Jessica Horton has just completed her first year of her Medical Research degree, and a remarkable overseas science camp has cemented her goal to one day make amazing discoveries herself.
“I find health fascinating; to be able to fix something that’s gone wrong and improve people’s quality of life. With this course I have a guaranteed pathway into Medicine.
I wasn’t sure what to expect from the degree, but it has been really good. It was great to be able to learn the stuff I’d wanted to learn for a long time and delve into all the different areas of anatomy. It was quite fun. I’m looking forward to next year.
After scoring an HD on an online quiz competition testing science knowledge, Jessica was selected to be part of the Australian Delegation that went to the Asian Science Camp in India.
“They packed a lot into the week we were there. We had lectures from world-renowned researchers. There were about 10 different Nobel Laureates to talk to us. It was very interesting! Then we had more open dialogue with Indian researchers who were talking about their field of study.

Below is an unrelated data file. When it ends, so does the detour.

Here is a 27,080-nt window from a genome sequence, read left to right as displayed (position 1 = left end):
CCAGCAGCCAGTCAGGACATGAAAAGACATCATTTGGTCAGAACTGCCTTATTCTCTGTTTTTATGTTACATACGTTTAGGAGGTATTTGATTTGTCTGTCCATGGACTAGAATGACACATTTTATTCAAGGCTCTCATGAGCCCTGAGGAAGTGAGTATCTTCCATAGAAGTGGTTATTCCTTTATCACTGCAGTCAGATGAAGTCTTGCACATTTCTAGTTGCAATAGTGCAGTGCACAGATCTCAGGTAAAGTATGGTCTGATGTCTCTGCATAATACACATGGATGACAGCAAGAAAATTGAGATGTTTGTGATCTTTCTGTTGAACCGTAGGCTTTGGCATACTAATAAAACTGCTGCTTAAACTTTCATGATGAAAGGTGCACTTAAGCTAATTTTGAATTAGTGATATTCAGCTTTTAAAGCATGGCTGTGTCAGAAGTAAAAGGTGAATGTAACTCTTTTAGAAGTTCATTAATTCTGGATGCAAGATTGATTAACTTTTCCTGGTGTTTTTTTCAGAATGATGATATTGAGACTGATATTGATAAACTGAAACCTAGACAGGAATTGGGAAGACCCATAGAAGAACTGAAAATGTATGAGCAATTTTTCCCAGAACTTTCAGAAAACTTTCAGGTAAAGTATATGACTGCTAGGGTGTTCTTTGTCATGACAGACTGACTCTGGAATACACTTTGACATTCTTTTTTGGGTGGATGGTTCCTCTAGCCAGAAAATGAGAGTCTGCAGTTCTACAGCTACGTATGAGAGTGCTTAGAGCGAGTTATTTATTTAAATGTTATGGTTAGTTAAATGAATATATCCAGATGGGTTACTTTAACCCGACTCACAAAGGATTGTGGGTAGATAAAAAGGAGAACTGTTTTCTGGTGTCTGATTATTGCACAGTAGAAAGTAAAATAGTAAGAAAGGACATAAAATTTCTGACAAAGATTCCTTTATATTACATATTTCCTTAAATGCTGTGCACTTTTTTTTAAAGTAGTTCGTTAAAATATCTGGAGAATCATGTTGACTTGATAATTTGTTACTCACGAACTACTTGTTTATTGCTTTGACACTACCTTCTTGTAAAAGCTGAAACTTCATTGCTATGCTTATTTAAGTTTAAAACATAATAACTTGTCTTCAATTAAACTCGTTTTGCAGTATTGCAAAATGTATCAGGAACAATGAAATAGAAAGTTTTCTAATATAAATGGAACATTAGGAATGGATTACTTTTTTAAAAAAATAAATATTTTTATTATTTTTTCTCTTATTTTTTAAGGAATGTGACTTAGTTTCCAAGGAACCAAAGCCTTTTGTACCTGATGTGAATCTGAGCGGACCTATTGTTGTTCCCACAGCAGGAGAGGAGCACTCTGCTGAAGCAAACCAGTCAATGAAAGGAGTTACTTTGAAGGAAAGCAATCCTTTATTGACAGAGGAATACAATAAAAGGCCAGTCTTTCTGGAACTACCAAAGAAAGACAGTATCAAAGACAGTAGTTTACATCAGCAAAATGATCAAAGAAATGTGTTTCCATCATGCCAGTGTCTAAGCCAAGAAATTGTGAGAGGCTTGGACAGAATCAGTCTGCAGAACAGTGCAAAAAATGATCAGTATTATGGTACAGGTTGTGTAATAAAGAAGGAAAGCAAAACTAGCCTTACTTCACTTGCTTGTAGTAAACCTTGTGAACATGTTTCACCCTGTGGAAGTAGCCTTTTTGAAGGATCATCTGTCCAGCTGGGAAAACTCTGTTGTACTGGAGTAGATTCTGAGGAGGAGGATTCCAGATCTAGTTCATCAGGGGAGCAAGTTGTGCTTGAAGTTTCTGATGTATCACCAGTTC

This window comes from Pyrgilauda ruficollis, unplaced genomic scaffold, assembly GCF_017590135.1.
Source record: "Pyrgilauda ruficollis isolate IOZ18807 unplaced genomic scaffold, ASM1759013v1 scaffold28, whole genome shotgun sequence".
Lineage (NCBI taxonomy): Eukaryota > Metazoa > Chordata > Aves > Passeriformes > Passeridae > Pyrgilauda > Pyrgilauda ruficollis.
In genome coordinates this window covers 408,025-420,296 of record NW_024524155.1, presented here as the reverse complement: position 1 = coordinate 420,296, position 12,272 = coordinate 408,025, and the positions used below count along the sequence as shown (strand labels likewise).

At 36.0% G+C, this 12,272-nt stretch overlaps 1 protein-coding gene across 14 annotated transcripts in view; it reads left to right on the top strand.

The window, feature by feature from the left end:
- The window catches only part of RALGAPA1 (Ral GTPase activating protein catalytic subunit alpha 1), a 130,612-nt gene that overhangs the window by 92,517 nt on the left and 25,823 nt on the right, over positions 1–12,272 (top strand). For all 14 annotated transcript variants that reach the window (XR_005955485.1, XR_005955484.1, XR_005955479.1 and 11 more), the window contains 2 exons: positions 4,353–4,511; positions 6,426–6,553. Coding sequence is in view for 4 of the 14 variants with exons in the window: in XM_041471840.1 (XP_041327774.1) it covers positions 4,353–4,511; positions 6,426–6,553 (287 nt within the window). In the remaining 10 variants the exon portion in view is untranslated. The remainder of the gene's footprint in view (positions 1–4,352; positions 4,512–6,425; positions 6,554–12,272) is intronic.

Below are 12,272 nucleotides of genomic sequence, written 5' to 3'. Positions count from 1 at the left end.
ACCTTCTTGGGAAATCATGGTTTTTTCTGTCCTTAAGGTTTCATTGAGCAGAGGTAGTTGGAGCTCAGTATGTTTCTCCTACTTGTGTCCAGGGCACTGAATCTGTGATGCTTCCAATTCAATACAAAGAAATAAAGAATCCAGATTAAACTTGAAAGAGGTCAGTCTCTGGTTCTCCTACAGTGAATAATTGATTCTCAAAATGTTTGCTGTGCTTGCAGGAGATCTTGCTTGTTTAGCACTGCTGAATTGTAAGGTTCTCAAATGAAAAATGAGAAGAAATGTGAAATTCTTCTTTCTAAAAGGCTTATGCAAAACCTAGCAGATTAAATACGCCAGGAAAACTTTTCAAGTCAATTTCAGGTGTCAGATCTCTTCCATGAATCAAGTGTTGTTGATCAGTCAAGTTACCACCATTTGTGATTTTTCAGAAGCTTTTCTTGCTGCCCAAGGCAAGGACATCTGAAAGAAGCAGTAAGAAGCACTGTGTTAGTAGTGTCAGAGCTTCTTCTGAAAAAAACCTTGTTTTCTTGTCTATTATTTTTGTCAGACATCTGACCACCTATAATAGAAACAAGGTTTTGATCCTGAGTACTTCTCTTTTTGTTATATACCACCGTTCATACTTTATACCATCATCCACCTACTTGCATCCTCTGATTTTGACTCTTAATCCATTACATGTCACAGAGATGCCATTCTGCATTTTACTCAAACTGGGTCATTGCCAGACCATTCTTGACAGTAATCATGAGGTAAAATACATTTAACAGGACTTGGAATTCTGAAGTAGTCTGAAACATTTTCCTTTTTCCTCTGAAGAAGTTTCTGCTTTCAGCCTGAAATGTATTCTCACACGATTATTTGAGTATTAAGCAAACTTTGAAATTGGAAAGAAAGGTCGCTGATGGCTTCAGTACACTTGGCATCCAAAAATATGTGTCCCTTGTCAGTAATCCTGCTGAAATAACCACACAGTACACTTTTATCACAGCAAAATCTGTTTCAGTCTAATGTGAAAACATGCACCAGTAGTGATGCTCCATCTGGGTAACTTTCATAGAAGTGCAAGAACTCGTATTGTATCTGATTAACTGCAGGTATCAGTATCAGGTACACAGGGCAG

“We also had a competition in groups of six with people from different countries where we had to research a science topic. We had to think of, and present, a new idea in order to develop that technology.
We also had excursions and visited research laboratories in Bangalore. We got to see a neuroscience lab, a nanoelectronics lab, and a shockwave hydrosonic lab. They were really cool.
“The sort of research and study the lecturers are doing is just mind-blowing.
“They covered physics, mathematics, biology and chemistry. There were students from more than 20 countries there. Everyone that was there had a passion for one of those areas, and it was very interesting to meet everyone.”
Jessica has been living in Tasmania for five years, after moving from WA.
“My family and I are very close, so I wanted to stay in Tasmania.
"The Menzies Research Institute particularly is just fantastic. Three years ago I did the youth science forum and we had a tour of Menzies and they were telling us about the research they’re doing into diabetes and DFTD- it’s just incredible.
“I had also heard that the Medical school at UTAS is very good, so I was very happy to go there.
“I was staying at Jane Franklin Hall, so I got to know lots of the Medical students. It was really fun.
“I hope to be a surgeon; I’m not sure what type of surgeon yet. And then hopefully work in clinical research, clinical trials, and developing new techniques.”